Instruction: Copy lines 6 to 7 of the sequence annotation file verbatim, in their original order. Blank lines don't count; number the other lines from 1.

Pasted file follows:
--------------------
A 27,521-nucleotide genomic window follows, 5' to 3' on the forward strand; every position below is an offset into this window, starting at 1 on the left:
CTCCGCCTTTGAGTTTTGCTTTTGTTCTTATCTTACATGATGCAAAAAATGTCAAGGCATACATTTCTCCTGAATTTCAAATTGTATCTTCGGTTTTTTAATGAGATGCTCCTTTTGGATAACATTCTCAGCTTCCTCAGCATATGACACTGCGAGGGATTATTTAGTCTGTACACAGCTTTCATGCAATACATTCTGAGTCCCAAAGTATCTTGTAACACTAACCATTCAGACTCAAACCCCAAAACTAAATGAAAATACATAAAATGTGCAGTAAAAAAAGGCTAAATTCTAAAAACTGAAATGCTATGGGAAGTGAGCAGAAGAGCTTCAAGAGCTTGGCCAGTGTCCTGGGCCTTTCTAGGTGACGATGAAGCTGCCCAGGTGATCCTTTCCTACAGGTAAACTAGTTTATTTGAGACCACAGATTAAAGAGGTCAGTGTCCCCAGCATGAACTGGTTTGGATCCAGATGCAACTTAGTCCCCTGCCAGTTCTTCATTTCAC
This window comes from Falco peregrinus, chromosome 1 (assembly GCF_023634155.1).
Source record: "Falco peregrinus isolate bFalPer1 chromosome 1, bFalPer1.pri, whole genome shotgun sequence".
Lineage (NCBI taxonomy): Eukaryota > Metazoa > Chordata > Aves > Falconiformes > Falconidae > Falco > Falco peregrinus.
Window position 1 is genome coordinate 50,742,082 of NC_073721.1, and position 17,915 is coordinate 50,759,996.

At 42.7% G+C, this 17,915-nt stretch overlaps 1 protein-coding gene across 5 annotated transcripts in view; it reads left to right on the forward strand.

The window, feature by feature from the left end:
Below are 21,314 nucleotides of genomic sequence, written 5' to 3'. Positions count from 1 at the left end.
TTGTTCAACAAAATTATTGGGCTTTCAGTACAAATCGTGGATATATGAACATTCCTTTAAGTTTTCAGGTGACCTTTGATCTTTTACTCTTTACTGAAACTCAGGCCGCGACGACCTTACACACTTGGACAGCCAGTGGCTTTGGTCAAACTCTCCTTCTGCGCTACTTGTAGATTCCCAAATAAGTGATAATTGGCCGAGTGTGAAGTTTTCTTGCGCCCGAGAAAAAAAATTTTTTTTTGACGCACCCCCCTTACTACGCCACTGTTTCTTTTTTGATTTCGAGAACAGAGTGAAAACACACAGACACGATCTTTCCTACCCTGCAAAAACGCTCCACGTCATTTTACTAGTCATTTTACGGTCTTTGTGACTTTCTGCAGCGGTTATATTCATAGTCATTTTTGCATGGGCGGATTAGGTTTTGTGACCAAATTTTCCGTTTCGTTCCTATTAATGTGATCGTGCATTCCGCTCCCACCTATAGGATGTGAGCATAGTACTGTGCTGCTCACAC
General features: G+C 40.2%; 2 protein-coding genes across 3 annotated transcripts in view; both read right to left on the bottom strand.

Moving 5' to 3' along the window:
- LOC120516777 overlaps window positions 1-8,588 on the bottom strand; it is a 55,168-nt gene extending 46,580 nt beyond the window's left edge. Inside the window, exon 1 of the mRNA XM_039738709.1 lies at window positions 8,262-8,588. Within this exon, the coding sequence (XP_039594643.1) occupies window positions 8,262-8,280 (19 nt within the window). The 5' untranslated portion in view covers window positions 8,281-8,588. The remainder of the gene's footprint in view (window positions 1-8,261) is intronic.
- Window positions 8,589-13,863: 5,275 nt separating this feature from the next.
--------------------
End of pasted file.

Window position 1 is genome coordinate 50,742,082 of NC_073721.1, and position 17,915 is coordinate 50,759,996.

At 42.7% G+C, this 17,915-nt stretch overlaps 1 protein-coding gene across 5 annotated transcripts in view; it reads left to right on the forward strand.